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I have question about max. profit condition for monopolist block pricing.

I learned that to maximize profit in block pricing, given a linear demand curve function and constant MC, calculate $Q_2(Q_1)$, and $P_S(Q_1)$ then find $Q_1$ maximizing profit and then find $P_1$ and $Q_2$ the $P_2$.

This is what I read from the textbook (Microeconomic, Besanko).

But I heard somewhere that when in following case,

Graph with quantity and price axes showing demand, average cost, and marginal cost curves

with right-downward sloping $MC$ and $AC$,

Profit maximizing first block price and quantity is $P_1$ and $Q_1$ where $AC=MR$ and second block price and quantity should be $P_2$ and $Q_2$ where $AC=D$

I've thought about this for 1 day and still couldn't get why maximizing condition is like that.

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  • $\begingroup$ Is MC marginal cost , and AC average cost ? Sorry I am studying in french so not used to rhes notations , but normaly for max profit you produce the quantity where marginal cost=marginal revenue, then you introduce this quantity in the your demand function to get your sell price $\endgroup$ – Amro elaswar May 22 '15 at 1:30
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The reason why the profit maximising condition is like that is because the monopoly is Price Discriminating between those who are willing to pay at $P_1$ and $P_2$ for $Q_1$ and $Q_2$ respectively.

This increases the area of producer surplus to an area greater than what it would be by charging $P_1$ and $P_2$ alone.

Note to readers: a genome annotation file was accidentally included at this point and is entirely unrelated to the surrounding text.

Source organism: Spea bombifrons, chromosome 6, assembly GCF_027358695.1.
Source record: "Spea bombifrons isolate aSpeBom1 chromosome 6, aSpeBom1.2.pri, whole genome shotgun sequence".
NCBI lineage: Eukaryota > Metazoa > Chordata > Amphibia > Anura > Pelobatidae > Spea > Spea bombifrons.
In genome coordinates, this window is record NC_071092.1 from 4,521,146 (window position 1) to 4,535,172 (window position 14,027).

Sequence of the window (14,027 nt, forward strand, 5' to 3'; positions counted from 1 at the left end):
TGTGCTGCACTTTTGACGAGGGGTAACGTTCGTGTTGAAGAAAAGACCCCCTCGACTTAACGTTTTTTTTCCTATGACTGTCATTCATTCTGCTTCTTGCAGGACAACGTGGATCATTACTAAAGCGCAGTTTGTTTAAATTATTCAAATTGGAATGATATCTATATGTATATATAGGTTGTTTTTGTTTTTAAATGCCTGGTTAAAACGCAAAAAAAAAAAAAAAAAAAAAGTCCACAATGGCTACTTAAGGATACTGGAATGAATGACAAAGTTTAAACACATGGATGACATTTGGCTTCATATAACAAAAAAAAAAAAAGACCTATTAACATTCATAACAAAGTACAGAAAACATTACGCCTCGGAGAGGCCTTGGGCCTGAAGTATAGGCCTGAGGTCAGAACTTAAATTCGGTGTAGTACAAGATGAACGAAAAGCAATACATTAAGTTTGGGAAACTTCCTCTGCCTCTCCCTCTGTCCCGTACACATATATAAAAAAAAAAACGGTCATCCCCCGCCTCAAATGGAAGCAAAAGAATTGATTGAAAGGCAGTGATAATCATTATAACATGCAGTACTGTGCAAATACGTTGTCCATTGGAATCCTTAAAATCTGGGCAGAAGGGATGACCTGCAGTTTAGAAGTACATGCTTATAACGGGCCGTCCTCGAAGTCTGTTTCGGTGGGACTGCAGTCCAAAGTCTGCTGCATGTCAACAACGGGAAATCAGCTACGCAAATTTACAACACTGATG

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Given linear inverse demand $P=a-bQ$, if the monopolist wants to sell in two blocks, then the prices are $$ \begin{cases} P_1=a-bQ_1& \text{if }Q\le Q_1\\ P_2=a-bQ_2& \text{if }Q\in(Q_1,Q_2]. \end{cases} $$ Thus, the profit maximization problem is $$ \max_{Q_1,Q_2}\; (a-bQ_1)Q_1+(a-bQ_2)(Q_2-Q_1)-TC(Q_2) $$ subject to $Q_1\le Q_2$. The FOCs are $$ \begin{aligned} a-2bQ_1-a+bQ_2&=0 \qquad\qquad(1)\\ a-2bQ_2-MC(Q_2)&=0\qquad\qquad(2) \end{aligned} $$ Since marginal cost is constant, i.e. $MC(Q_2)=c$, we get from $(2)$ $$Q_2=\frac{a-c}{2b}.$$ Substituting this into $(1)$, we get $$Q_1=\frac{a-c}{4b}.$$ The prices are then $$P_1=\frac{3a+c}{4}\qquad P_2=\frac{a+c}{2}.$$ These are the profit maximizing block prices (assuming zero fixed cost).


The graph you show to illustrate the second approach is lacking some relevant information. In particular, marginal cost is not constant and there may be fixed costs as well. Moreover, having $P_2=AC(Q_2)$ implies that the monopolist earns zero profit on the sales in the second block (note that $P_2$ is the average revenue in this block), which doesn't make sense.

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A monopoly's pricing and production decisions are calculated this way: Equate the marginal cost and marginal revenue functions. This will give you the production quantity. Now, you plug in this quantity in the demand function to get the price. I don't think, MR is equated with average cost.

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